Just over a week ago, Soundcloud announced a licensing deal with Sony Music, agreeing to terms with the third of the three major record labels. It looks like the deal with Sony was the only thing keeping the company from debuting its long-discussed streaming service. As of today, listeners in the US can stream music via SoundCloud Go: a $10 unlimited ad-free monthly subscription. SoundCloud doesn't only want to be a go-to spot for emerging artists, remixes and podcasts, but now it wants the be the app where you do all of your music listening.
What makes SoundCloud an attractive option alongside the likes of Apple Music, Spotify and others? Well, it's the remix and one-off content. The company says that adding a full-on streaming service to its existing content library makes it "the ultimate music streaming choice for both artists and fans." Reports of SoundCloud's subscription plans have been circulating for some time now, and the company confirmed a streaming service was in the works in 2014. While originally planned to launch last year, SoundCloud Go's arrival follows a handful of licensing deals with both indie and major labels that ensure everyone is properly compensated.
If you've used a music streaming app before, there won't be any surprises here. SoundCloud already offers playlists and stations, both of which are key features for any subscription service. You can use those tools for the newly added streaming library as well. And yes, you'll be able to save tracks for offline listening should the need arise. You can also follow friends and artists so you'll know when new material is posted. In terms of the interface, the app looks very similar to the existing SoundCloud offering, just with a lot more music to choose from.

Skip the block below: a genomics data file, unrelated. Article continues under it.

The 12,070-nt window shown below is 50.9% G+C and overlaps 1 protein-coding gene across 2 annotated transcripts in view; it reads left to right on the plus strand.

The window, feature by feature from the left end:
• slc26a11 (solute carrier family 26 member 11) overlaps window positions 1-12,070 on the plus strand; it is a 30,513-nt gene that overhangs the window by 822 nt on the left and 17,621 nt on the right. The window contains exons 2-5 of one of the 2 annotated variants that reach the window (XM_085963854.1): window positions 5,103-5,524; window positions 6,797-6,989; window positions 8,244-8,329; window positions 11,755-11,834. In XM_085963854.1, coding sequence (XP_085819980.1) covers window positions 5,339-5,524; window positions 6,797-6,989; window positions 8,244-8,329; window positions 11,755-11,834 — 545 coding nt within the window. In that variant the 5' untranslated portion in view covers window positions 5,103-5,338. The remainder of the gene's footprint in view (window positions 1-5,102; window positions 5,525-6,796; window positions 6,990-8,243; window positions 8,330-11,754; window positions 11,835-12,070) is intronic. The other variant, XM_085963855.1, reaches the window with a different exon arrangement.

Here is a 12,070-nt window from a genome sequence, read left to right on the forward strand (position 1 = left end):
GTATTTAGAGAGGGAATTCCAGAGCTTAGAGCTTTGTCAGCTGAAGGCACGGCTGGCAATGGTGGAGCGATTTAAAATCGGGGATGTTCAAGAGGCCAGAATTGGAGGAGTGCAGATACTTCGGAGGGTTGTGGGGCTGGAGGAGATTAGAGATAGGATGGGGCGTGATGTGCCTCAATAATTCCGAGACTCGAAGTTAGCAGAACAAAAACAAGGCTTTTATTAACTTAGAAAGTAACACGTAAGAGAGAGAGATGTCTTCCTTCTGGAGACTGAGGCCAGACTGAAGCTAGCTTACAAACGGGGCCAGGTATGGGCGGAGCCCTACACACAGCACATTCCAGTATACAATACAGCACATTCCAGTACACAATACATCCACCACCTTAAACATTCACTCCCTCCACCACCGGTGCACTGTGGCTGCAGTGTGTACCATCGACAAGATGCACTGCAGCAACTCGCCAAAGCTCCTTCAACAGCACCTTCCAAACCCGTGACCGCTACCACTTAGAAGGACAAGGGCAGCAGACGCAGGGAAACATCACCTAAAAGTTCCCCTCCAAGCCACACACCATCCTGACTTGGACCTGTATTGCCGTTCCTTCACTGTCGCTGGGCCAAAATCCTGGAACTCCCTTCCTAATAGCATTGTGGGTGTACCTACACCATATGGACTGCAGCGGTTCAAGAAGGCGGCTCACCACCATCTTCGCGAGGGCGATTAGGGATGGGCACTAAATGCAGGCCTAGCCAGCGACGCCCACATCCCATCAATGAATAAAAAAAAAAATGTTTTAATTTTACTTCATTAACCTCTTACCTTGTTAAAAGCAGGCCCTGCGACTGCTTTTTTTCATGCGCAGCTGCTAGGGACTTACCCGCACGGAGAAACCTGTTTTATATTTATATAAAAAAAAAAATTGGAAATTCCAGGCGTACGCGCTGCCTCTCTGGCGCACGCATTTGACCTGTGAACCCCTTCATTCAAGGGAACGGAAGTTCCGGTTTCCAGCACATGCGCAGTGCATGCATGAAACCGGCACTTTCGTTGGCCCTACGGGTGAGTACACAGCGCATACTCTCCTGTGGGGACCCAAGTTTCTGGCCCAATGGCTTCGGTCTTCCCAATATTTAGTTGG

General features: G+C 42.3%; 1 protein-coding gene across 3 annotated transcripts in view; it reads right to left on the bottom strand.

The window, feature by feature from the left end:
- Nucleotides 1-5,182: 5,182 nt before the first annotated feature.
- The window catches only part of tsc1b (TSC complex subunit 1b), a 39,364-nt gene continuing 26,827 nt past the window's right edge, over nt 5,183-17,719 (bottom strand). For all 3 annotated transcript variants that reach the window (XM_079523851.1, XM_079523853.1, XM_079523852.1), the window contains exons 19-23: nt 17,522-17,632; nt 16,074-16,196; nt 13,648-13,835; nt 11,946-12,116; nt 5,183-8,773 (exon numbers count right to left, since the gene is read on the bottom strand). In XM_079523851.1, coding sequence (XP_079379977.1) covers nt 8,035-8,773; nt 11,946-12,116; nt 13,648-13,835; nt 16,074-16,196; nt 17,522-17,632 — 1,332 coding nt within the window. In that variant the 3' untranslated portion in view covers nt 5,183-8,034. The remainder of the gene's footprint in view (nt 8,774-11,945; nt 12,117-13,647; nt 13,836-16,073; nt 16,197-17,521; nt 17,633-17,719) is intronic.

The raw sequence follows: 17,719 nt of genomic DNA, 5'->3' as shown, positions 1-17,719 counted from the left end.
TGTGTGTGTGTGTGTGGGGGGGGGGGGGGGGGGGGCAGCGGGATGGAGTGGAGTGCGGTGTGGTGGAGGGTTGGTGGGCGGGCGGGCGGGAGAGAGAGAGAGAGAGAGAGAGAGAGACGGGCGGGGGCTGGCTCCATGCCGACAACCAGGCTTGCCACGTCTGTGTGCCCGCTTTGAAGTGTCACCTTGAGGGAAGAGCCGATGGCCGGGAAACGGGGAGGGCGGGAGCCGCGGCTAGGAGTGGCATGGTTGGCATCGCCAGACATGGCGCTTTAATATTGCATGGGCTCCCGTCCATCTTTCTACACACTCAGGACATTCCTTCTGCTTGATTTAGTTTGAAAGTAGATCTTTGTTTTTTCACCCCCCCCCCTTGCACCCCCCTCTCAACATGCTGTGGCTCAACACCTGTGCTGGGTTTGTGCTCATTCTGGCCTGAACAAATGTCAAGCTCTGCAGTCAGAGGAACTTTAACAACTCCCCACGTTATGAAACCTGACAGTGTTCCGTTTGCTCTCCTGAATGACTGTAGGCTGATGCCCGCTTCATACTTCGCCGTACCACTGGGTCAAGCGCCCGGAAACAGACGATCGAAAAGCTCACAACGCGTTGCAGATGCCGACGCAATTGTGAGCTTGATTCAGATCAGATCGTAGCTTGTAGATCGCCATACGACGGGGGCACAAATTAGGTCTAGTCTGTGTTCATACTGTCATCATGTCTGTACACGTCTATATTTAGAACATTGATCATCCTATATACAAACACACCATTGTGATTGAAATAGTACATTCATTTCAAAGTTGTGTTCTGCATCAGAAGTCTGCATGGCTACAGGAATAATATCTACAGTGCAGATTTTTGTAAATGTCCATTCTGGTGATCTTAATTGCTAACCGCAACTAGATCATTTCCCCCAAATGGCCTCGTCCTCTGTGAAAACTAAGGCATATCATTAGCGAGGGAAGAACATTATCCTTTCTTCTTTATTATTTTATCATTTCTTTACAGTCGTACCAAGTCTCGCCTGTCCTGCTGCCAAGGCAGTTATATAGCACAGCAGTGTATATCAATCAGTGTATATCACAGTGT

SoundCloud boasts 175 million monthly listeners, so it will be interesting to see how many of those users the company can convert to paid subscriptions. Until now, SoundCloud's revenue relied on paid creator accounts. However, it could certainly see some success converting its faithful listeners if only for the convenience of having access to everything in one place. We gotten our hands on the app yet, so we can't offer any critique on the depth of the streaming library. However, we'll post some hands-on impressions as soon as the application hits iTunes and Google Play.
If you're already champing at the bit to try it out, and you live in the US, you can do so free of charge for 30 days. After the trial period is up, SoundCloud Go will set you back $10 a month on Android and the web. iOS users will have to pay $3 more to cover the transaction fee Apple tacks on to in-app purchases. The streaming service is available through the existing SoundCloud app and web interface, so you can give it a listen at work and on the go. For folks living in other locales, the company says the streaming service will expand to other countries later this year.